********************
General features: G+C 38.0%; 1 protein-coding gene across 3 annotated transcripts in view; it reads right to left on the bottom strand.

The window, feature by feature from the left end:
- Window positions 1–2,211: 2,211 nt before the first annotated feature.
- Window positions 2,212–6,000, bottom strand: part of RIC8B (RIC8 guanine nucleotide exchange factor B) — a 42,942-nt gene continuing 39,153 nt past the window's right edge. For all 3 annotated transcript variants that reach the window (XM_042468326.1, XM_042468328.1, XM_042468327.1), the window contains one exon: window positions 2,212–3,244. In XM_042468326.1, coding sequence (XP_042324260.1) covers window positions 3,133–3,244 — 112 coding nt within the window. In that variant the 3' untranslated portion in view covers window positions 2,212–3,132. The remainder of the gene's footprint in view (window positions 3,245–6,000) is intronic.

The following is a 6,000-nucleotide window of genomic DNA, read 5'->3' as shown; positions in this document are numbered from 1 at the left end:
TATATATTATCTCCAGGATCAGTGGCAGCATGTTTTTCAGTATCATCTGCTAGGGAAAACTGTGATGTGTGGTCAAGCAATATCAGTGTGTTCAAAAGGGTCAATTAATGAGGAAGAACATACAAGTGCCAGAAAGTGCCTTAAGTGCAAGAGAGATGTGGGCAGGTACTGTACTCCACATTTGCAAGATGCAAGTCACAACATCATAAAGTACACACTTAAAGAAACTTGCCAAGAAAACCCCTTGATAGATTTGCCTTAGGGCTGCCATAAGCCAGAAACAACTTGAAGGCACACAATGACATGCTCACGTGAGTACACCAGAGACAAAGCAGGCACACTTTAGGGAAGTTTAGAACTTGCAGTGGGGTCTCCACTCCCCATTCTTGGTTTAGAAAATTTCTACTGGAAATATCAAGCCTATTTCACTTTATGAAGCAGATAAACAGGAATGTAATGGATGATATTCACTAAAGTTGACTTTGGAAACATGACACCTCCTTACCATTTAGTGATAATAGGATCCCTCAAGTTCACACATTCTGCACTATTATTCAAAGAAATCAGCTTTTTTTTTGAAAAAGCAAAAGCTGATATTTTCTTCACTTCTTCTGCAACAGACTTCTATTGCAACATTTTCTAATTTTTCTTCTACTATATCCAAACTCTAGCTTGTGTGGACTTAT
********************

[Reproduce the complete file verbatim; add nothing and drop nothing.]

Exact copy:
General features: G+C 38.0%; 1 protein-coding gene across 3 annotated transcripts in view; it reads right to left on the bottom strand.

The window, feature by feature from the left end:
- Window positions 1–2,211: 2,211 nt before the first annotated feature.
- Window positions 2,212–6,000, bottom strand: part of RIC8B (RIC8 guanine nucleotide exchange factor B) — a 42,942-nt gene continuing 39,153 nt past the window's right edge. For all 3 annotated transcript variants that reach the window (XM_042468326.1, XM_042468328.1, XM_042468327.1), the window contains one exon: window positions 2,212–3,244. In XM_042468326.1, coding sequence (XP_042324260.1) covers window positions 3,133–3,244 — 112 coding nt within the window. In that variant the 3' untranslated portion in view covers window positions 2,212–3,132. The remainder of the gene's footprint in view (window positions 3,245–6,000) is intronic.

The following is a 6,000-nucleotide window of genomic DNA, read 5'->3' as shown; positions in this document are numbered from 1 at the left end:
TATATATTATCTCCAGGATCAGTGGCAGCATGTTTTTCAGTATCATCTGCTAGGGAAAACTGTGATGTGTGGTCAAGCAATATCAGTGTGTTCAAAAGGGTCAATTAATGAGGAAGAACATACAAGTGCCAGAAAGTGCCTTAAGTGCAAGAGAGATGTGGGCAGGTACTGTACTCCACATTTGCAAGATGCAAGTCACAACATCATAAAGTACACACTTAAAGAAACTTGCCAAGAAAACCCCTTGATAGATTTGCCTTAGGGCTGCCATAAGCCAGAAACAACTTGAAGGCACACAATGACATGCTCACGTGAGTACACCAGAGACAAAGCAGGCACACTTTAGGGAAGTTTAGAACTTGCAGTGGGGTCTCCACTCCCCATTCTTGGTTTAGAAAATTTCTACTGGAAATATCAAGCCTATTTCACTTTATGAAGCAGATAAACAGGAATGTAATGGATGATATTCACTAAAGTTGACTTTGGAAACATGACACCTCCTTACCATTTAGTGATAATAGGATCCCTCAAGTTCACACATTCTGCACTATTATTCAAAGAAATCAGCTTTTTTTTTGAAAAAGCAAAAGCTGATATTTTCTTCACTTCTTCTGCAACAGACTTCTATTGCAACATTTTCTAATTTTTCTTCTACTATATCCAAACTCTAGCTTGTGTGGACTTAT